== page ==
5 facts about Russia's largest Catholic church (PHOTOS)

Legion Media
There are three Catholic churches in Moscow, including the largest in the country, the Cathedral of the Immaculate Conception of the Holy Virgin Mary, which was built before the 1917 Bolshevik Revolution.

1. Accommodates up to 5,000 worshipers

By the end of the 19th century, there were already two Catholic churches in Moscow, but they could no longer accommodate all the local Catholics, who totaled more than 30,000 people. They were mostly from Poland and worked on the Moscow-Smolensk railroad. It was they who collected funds and chose a plot of land near the Belorusskaya railway station (as it’s called today).

It was a place on the outskirts of Moscow back then, quite far from the center and important Orthodox Christian shrines, so the city authorities gave permission to build a church designed to fit as many as 5,000 people! For comparison, the original Cathedral of Christ the Savior before its demolition could hold just over 7,000 people.

Christmas Mass at the Catholic Cathedral of the Immaculate Conception of the Blessed Virgin Mary in Moscow

By the beginning of the 20th century, the population of Catholics in Moscow and throughout Russia had grown even bigger than when the church was conceived. In 1905, Nicholas II issued a manifesto on religious tolerance and, now, not only Poles could become parishioners of the cathedral. The number of Catholics multiplied, because Russian citizens were now no longer afraid to accept the Greek Catholic faith, with many converting to it from Orthodoxy.

Until 1919, the new church was only a branch of the older Moscow Church of the Holy Apostles Peter and Paul (now inactive). And then, it was given independence.

2. Built in the neo-Gothic style

The author of the church project was architect Thomas Bogdanovich-Dvorzhetsky, a representative of an ancient Polish noble family. And, although Moscow authorities set a condition for the absence of decorations, towers and sculptures, the architect violated all stipulations. Dvorzhetsky was inspired by the outlines of Westminster Abbey in London and the Milan Cathedral.

Cathedral on an early 20th century postcard

At the turn of the 19th and 20th centuries, the pseudo-historical styles (as neo-Russian) was in vogue, so it is quite logical that, in the construction of the Catholic cathedral, the architect focused on medieval Gothic. So, he added lancet arches, towers pointing upwards and cross-colored ornaments.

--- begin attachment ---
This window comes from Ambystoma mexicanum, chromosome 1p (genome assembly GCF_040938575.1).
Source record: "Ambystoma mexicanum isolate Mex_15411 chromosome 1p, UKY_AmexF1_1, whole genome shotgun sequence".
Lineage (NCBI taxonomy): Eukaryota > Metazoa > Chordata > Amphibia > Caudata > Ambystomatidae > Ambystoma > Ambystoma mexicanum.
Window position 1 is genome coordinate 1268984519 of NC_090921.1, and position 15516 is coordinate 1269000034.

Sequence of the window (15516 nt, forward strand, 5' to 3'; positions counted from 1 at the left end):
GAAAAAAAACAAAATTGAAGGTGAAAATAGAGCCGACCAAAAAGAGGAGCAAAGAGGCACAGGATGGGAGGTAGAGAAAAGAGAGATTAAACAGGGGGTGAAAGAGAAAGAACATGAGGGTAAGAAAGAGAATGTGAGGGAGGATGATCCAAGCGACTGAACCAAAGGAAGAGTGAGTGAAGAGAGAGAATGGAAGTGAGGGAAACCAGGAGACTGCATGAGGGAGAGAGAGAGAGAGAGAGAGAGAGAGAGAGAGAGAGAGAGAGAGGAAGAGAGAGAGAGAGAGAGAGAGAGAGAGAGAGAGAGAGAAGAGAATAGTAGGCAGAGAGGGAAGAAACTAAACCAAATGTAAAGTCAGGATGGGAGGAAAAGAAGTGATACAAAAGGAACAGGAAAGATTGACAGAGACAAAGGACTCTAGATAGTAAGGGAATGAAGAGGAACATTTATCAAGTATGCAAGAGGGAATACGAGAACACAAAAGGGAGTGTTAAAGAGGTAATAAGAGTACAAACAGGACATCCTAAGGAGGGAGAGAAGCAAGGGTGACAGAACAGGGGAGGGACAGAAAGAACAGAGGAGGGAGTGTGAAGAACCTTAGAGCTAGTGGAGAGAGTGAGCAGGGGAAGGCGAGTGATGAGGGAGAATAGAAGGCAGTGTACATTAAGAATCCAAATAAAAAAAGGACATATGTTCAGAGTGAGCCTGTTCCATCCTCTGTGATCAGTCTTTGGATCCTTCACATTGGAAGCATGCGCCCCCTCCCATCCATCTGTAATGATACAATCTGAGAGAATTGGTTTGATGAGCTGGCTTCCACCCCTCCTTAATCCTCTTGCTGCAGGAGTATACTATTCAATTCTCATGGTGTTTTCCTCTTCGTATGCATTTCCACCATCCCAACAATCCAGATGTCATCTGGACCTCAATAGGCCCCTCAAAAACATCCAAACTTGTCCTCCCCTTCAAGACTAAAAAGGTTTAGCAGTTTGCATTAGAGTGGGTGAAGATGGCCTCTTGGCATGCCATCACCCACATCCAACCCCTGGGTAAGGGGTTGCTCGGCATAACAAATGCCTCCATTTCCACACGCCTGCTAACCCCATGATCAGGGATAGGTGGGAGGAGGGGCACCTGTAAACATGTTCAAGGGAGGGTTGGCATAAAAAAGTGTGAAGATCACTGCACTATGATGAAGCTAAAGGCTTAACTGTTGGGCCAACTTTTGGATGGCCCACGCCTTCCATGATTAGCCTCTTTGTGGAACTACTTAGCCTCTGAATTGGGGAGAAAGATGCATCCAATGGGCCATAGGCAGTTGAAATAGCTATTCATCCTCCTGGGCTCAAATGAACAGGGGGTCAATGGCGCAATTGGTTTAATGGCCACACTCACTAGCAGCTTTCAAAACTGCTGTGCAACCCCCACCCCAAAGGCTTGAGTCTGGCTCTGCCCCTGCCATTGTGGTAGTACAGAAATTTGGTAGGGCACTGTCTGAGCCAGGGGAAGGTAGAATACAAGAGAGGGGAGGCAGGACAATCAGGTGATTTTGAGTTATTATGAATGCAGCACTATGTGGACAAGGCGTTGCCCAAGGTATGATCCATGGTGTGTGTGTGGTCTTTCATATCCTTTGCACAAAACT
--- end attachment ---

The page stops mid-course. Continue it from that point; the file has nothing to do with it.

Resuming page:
The huge church dedicated to the Immaculate Conception of the Virgin Mary began construction in 1899, but was consecrated only 12 years later, in 1911. The work on the interior decoration, meanwhile, continued for more than five more years.

3. In Soviet times, there were offices inside

Persecution of religion began in Russia immediately after the 1917 Bolshevik Revolution. In 1938, the cathedral was closed, all valuables were confiscated and the priest, a Pole named Michael Tsakul, was executed for alleged espionage.

The cathedral went through lots of periods during the Soviet years. There were fires and, during World War II, the church was heavily damaged by bombing. After the war, the towers and spires were demolished and not much of the original appearance of the church remained.

Industrial design bureau (‘Mosspetspromproekt’), the early 1990s

The huge interior space was divided into floors and separate offices. The warehouses were arranged on the first floor (including a vegetable depot), some floors were used as dormitories, others were used by the industrial design bureau (‘Mosspetspromproekt’).

4. Today it is the cathedral of Moscow Catholics

During perestroika, when religion in the USSR had already been reauthorized and churches began to be given back to churches of different denominations, the Polish diaspora asked for the return of the Church of the Immaculate Conception.  Polish priest Tadeusz Pikus conducted the first service right on the steps of the church in 1990. Several thousand people gathered on the territory in front of the temple then.

Parishioners during the Easter celebration at the Catholic Cathedral of the Immaculate Conception of Holy Virgin Mary in Moscow.

However, ‘Mosspetspromproekt’ only moved out in 1996 and with a scandal. The community had to ask President Boris Yeltsin personally for help. By 1999, the restoration of the church was finally completed. Now, it is the cathedral of the Archdiocese of the Mother of God (i.e. the branch of the Roman Catholic Church in Moscow) and services are conducted here in several languages and you can even watch online broadcasts.

In 2021, a Russian priest named Father Dmitry Novoseletsky became the rector of the church for the first time. The church also houses one of the largest brass organs in Russia and regularly hosts organ concerts.

5. The new altar contains a piece of the Virgin Mary's veil

During the Soviet era, the interior of the church, of course, suffered greatly and many decorative elements were lost and not restored even during the restoration. For example, the altar was very much changed. Before the revolution it was a small copy of the cathedral looking like a Gothic composition with three spires.

Altar before the 1917 revolution and now

Now the main part of the altar is a wooden cross with a plaster figure of Jesus Christ and figures of the Mother of God and Evangelist John on the edges of the altar made by Svyatoslav Zakhlebin.

Particles of relics of saints are placed in the altar now, including Apostle Andrew, and the most important, a particle of the veil of the Blessed Virgin Mary, to whom the temple is dedicated. Archbishop Tadeusz Kondrusiewicz, who has done much to return the church to the faithful, accepted these holy relics as a gift from the Cathedral of Verona.

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